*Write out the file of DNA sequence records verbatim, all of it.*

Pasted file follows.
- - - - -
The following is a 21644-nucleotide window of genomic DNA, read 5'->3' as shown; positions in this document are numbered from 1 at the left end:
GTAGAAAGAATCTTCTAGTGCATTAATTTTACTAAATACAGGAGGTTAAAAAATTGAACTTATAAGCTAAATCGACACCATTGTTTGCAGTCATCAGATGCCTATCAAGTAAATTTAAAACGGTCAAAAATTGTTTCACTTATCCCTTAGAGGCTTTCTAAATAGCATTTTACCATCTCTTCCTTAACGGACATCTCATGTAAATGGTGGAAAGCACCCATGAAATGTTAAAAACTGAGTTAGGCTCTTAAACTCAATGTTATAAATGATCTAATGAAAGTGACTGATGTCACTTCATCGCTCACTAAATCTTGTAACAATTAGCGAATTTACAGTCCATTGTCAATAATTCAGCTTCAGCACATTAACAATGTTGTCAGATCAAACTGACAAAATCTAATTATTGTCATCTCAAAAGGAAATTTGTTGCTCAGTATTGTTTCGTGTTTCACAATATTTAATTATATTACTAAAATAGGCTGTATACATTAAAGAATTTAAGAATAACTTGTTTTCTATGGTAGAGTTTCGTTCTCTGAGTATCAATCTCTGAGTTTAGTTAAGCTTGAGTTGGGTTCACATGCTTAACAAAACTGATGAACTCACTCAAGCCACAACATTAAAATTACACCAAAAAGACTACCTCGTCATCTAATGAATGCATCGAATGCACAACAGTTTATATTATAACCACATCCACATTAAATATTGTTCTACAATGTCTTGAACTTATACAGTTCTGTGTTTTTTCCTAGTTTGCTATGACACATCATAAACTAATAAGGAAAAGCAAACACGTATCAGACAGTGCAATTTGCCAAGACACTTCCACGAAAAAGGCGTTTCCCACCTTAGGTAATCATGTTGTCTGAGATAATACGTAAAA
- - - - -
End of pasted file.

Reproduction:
The following is a 21644-nucleotide window of genomic DNA, read 5'->3' as shown; positions in this document are numbered from 1 at the left end:
GTAGAAAGAATCTTCTAGTGCATTAATTTTACTAAATACAGGAGGTTAAAAAATTGAACTTATAAGCTAAATCGACACCATTGTTTGCAGTCATCAGATGCCTATCAAGTAAATTTAAAACGGTCAAAAATTGTTTCACTTATCCCTTAGAGGCTTTCTAAATAGCATTTTACCATCTCTTCCTTAACGGACATCTCATGTAAATGGTGGAAAGCACCCATGAAATGTTAAAAACTGAGTTAGGCTCTTAAACTCAATGTTATAAATGATCTAATGAAAGTGACTGATGTCACTTCATCGCTCACTAAATCTTGTAACAATTAGCGAATTTACAGTCCATTGTCAATAATTCAGCTTCAGCACATTAACAATGTTGTCAGATCAAACTGACAAAATCTAATTATTGTCATCTCAAAAGGAAATTTGTTGCTCAGTATTGTTTCGTGTTTCACAATATTTAATTATATTACTAAAATAGGCTGTATACATTAAAGAATTTAAGAATAACTTGTTTTCTATGGTAGAGTTTCGTTCTCTGAGTATCAATCTCTGAGTTTAGTTAAGCTTGAGTTGGGTTCACATGCTTAACAAAACTGATGAACTCACTCAAGCCACAACATTAAAATTACACCAAAAAGACTACCTCGTCATCTAATGAATGCATCGAATGCACAACAGTTTATATTATAACCACATCCACATTAAATATTGTTCTACAATGTCTTGAACTTATACAGTTCTGTGTTTTTTCCTAGTTTGCTATGACACATCATAAACTAATAAGGAAAAGCAAACACGTATCAGACAGTGCAATTTGCCAAGACACTTCCACGAAAAAGGCGTTTCCCACCTTAGGTAATCATGTTGTCTGAGATAATACGTAAAA